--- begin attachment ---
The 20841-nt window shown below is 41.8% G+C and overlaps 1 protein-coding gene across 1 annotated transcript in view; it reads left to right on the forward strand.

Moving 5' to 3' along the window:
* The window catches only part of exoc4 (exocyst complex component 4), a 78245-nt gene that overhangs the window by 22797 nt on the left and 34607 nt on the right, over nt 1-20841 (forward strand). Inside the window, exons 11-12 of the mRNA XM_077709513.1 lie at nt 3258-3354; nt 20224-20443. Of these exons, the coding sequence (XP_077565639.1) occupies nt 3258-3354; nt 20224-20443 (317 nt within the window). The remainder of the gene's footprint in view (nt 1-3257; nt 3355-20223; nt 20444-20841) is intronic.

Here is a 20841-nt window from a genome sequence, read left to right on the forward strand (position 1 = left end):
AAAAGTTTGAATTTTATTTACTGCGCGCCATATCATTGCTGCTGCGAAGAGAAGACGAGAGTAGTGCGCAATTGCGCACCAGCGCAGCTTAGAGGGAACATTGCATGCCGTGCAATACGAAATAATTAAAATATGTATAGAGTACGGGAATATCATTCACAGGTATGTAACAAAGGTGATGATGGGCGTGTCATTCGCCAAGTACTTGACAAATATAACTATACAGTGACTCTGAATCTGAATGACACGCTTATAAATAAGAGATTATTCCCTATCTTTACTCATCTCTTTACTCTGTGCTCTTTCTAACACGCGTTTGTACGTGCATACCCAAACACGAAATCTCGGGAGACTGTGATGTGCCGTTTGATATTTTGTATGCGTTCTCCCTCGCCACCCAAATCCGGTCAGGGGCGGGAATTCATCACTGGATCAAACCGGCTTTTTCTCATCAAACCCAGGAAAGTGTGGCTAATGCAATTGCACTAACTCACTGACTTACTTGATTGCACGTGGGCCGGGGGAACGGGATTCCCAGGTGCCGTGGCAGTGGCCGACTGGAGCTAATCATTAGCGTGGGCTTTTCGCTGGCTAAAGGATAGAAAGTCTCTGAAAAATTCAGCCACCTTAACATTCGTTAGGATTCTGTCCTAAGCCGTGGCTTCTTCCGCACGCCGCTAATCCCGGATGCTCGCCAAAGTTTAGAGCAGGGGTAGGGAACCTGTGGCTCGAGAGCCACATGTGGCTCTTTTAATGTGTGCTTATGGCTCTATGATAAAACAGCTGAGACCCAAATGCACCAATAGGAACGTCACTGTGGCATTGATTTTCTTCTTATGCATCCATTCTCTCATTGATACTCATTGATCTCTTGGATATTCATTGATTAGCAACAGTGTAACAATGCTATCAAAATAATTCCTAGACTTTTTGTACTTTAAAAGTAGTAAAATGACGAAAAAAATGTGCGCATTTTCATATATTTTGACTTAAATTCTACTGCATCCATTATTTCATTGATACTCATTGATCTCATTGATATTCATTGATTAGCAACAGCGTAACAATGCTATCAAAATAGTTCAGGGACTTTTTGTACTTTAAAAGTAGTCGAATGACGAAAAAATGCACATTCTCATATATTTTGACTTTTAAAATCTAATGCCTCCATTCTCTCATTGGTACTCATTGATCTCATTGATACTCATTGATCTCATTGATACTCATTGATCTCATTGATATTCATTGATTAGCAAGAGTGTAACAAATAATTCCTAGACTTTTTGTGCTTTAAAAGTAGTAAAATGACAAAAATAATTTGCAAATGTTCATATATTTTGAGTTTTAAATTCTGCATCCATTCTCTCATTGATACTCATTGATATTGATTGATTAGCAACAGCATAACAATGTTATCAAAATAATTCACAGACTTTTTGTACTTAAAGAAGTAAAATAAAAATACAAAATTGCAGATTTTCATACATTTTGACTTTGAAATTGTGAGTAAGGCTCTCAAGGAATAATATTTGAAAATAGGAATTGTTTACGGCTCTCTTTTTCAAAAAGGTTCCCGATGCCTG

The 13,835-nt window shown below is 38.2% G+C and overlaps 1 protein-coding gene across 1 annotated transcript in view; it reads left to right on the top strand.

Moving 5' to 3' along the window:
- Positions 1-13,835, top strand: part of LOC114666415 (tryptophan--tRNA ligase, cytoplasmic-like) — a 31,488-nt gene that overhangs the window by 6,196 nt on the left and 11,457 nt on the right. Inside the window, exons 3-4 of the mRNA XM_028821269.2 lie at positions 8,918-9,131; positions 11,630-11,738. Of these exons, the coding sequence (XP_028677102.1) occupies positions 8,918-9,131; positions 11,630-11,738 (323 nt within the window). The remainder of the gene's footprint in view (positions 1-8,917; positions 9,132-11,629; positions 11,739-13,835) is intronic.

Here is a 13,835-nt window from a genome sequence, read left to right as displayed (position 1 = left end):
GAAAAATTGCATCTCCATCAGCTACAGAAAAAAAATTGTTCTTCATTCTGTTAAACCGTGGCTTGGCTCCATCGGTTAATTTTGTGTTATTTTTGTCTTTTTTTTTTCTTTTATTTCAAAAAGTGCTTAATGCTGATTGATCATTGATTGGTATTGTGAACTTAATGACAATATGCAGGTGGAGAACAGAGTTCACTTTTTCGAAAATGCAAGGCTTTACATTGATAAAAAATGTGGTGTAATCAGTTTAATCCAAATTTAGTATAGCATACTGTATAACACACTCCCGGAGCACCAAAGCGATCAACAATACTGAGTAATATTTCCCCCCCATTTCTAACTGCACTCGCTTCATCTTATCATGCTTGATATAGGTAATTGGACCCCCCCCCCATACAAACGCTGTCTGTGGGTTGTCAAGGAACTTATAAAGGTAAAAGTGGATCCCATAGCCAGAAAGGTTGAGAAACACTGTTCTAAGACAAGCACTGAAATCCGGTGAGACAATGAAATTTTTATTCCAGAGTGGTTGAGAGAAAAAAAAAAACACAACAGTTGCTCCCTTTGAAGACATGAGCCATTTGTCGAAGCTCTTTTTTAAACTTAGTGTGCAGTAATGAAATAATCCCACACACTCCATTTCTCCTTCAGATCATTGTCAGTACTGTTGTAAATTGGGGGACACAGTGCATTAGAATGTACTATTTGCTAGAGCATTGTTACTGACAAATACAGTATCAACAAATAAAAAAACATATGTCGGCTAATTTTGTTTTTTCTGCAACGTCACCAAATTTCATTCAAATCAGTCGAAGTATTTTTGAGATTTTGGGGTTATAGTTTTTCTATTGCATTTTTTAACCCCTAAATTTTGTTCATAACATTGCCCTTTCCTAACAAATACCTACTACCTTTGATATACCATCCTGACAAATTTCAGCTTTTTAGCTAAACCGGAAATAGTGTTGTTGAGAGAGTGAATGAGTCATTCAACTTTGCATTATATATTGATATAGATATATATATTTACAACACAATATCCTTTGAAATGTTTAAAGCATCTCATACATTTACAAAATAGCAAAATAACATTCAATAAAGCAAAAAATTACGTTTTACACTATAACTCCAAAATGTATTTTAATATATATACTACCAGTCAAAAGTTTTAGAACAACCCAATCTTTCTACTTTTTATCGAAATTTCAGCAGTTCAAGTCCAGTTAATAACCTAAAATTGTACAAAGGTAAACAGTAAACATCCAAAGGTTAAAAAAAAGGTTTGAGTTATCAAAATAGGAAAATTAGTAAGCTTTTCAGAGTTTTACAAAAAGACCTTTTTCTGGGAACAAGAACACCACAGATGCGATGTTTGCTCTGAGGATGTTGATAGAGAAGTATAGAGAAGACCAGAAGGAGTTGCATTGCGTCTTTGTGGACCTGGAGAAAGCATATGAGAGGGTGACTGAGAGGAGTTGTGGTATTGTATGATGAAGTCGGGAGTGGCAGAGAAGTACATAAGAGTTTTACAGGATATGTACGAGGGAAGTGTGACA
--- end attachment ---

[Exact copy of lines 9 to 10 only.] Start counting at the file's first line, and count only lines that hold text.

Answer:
Here is a 13,835-nt window from a genome sequence, read left to right as displayed (position 1 = left end):
GAAAAATTGCATCTCCATCAGCTACAGAAAAAAAATTGTTCTTCATTCTGTTAAACCGTGGCTTGGCTCCATCGGTTAATTTTGTGTTATTTTTGTCTTTTTTTTTTCTTTTATTTCAAAAAGTGCTTAATGCTGATTGATCATTGATTGGTATTGTGAACTTAATGACAATATGCAGGTGGAGAACAGAGTTCACTTTTTCGAAAATGCAAGGCTTTACATTGATAAAAAATGTGGTGTAATCAGTTTAATCCAAATTTAGTATAGCATACTGTATAACACACTCCCGGAGCACCAAAGCGATCAACAATACTGAGTAATATTTCCCCCCCATTTCTAACTGCACTCGCTTCATCTTATCATGCTTGATATAGGTAATTGGACCCCCCCCCCATACAAACGCTGTCTGTGGGTTGTCAAGGAACTTATAAAGGTAAAAGTGGATCCCATAGCCAGAAAGGTTGAGAAACACTGTTCTAAGACAAGCACTGAAATCCGGTGAGACAATGAAATTTTTATTCCAGAGTGGTTGAGAGAAAAAAAAAAACACAACAGTTGCTCCCTTTGAAGACATGAGCCATTTGTCGAAGCTCTTTTTTAAACTTAGTGTGCAGTAATGAAATAATCCCACACACTCCATTTCTCCTTCAGATCATTGTCAGTACTGTTGTAAATTGGGGGACACAGTGCATTAGAATGTACTATTTGCTAGAGCATTGTTACTGACAAATACAGTATCAACAAATAAAAAAACATATGTCGGCTAATTTTGTTTTTTCTGCAACGTCACCAAATTTCATTCAAATCAGTCGAAGTATTTTTGAGATTTTGGGGTTATAGTTTTTCTATTGCATTTTTTAACCCCTAAATTTTGTTCATAACATTGCCCTTTCCTAACAAATACCTACTACCTTTGATATACCATCCTGACAAATTTCAGCTTTTTAGCTAAACCGGAAATAGTGTTGTTGAGAGAGTGAATGAGTCATTCAACTTTGCATTATATATTGATATAGATATATATATTTACAACACAATATCCTTTGAAATGTTTAAAGCATCTCATACATTTACAAAATAGCAAAATAACATTCAATAAAGCAAAAAATTACGTTTTACACTATAACTCCAAAATGTATTTTAATATATATACTACCAGTCAAAAGTTTTAGAACAACCCAATCTTTCTACTTTTTATCGAAATTTCAGCAGTTCAAGTCCAGTTAATAACCTAAAATTGTACAAAGGTAAACAGTAAACATCCAAAGGTTAAAAAAAAGGTTTGAGTTATCAAAATAGGAAAATTAGTAAGCTTTTCAGAGTTTTACAAAAAGACCTTTTTCTGGGAACAAGAACACCACAGATGCGATGTTTGCTCTGAGGATGTTGATAGAGAAGTATAGAGAAGACCAGAAGGAGTTGCATTGCGTCTTTGTGGACCTGGAGAAAGCATATGAGAGGGTGACTGAGAGGAGTTGTGGTATTGTATGATGAAGTCGGGAGTGGCAGAGAAGTACATAAGAGTTTTACAGGATATGTACGAGGGAAGTGTGACA